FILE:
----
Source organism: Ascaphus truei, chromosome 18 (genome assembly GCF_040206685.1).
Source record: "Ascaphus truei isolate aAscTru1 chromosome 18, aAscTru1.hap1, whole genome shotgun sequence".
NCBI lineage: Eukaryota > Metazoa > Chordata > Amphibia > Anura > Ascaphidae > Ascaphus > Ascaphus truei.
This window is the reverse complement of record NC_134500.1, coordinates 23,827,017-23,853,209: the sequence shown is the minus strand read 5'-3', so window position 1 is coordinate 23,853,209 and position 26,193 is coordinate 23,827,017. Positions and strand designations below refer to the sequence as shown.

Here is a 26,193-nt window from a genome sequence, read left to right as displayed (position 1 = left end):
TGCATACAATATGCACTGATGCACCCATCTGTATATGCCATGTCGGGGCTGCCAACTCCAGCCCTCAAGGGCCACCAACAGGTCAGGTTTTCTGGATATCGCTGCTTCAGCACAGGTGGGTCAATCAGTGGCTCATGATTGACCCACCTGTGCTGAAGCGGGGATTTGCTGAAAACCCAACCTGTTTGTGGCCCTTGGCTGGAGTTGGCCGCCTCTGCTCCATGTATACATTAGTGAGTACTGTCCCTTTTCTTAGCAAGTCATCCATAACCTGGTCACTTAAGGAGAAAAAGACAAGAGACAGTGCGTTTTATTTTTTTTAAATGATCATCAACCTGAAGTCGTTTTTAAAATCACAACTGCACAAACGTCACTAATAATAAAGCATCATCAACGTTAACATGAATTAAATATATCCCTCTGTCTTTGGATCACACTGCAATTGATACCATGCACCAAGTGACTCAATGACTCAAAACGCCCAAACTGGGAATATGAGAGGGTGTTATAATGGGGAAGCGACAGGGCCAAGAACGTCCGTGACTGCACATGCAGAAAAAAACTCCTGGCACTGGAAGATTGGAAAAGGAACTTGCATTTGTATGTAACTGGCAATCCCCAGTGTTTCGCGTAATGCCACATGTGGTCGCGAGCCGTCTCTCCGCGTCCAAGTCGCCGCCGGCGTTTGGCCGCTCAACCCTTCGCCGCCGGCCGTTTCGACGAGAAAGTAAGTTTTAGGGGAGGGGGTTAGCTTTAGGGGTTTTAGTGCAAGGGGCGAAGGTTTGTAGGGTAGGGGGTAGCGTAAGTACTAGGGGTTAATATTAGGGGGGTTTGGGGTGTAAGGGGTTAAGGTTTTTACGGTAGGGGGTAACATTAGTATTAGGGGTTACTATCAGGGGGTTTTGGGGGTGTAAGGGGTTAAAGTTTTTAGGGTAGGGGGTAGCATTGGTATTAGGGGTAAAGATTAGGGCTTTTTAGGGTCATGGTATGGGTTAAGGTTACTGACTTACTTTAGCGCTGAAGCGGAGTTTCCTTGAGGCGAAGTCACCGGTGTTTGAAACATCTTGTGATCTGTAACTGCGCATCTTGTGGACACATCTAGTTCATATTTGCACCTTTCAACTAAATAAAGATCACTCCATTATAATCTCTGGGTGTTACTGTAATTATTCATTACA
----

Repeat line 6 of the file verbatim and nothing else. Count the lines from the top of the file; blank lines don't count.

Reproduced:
TGCATACAATATGCACTGATGCACCCATCTGTATATGCCATGTCGGGGCTGCCAACTCCAGCCCTCAAGGGCCACCAACAGGTCAGGTTTTCTGGATATCGCTGCTTCAGCACAGGTGGGTCAATCAGTGGCTCATGATTGACCCACCTGTGCTGAAGCGGGGATTTGCTGAAAACCCAACCTGTTTGTGGCCCTTGGCTGGAGTTGGCCGCCTCTGCTCCATGTATACATTAGTGAGTACTGTCCCTTTTCTTAGCAAGTCATCCATAACCTGGTCACTTAAGGAGAAAAAGACAAGAGACAGTGCGTTTTATTTTTTTTAAATGATCATCAACCTGAAGTCGTTTTTAAAATCACAACTGCACAAACGTCACTAATAATAAAGCATCATCAACGTTAACATGAATTAAATATATCCCTCTGTCTTTGGATCACACTGCAATTGATACCATGCACCAAGTGACTCAATGACTCAAAACGCCCAAACTGGGAATATGAGAGGGTGTTATAATGGGGAAGCGACAGGGCCAAGAACGTCCGTGACTGCACATGCAGAAAAAAACTCCTGGCACTGGAAGATTGGAAAAGGAACTTGCATTTGTATGTAACTGGCAATCCCCAGTGTTTCGCGTAATGCCACATGTGGTCGCGAGCCGTCTCTCCGCGTCCAAGTCGCCGCCGGCGTTTGGCCGCTCAACCCTTCGCCGCCGGCCGTTTCGACGAGAAAGTAAGTTTTAGGGGAGGGGGTTAGCTTTAGGGGTTTTAGTGCAAGGGGCGAAGGTTTGTAGGGTAGGGGGTAGCGTAAGTACTAGGGGTTAATATTAGGGGGGTTTGGGGTGTAAGGGGTTAAGGTTTTTACGGTAGGGGGTAACATTAGTATTAGGGGTTACTATCAGGGGGTTTTGGGGGTGTAAGGGGTTAAAGTTTTTAGGGTAGGGGGTAGCATTGGTATTAGGGGTAAAGATTAGGGCTTTTTAGGGTCATGGTATGGGTTAAGGTTACTGACTTACTTTAGCGCTGAAGCGGAGTTTCCTTGAGGCGAAGTCACCGGTGTTTGAAACATCTTGTGATCTGTAACTGCGCATCTTGTGGACACATCTAGTTCATATTTGCACCTTTCAACTAAATAAAGATCACTCCATTATAATCTCTGGGTGTTACTGTAATTATTCATTACA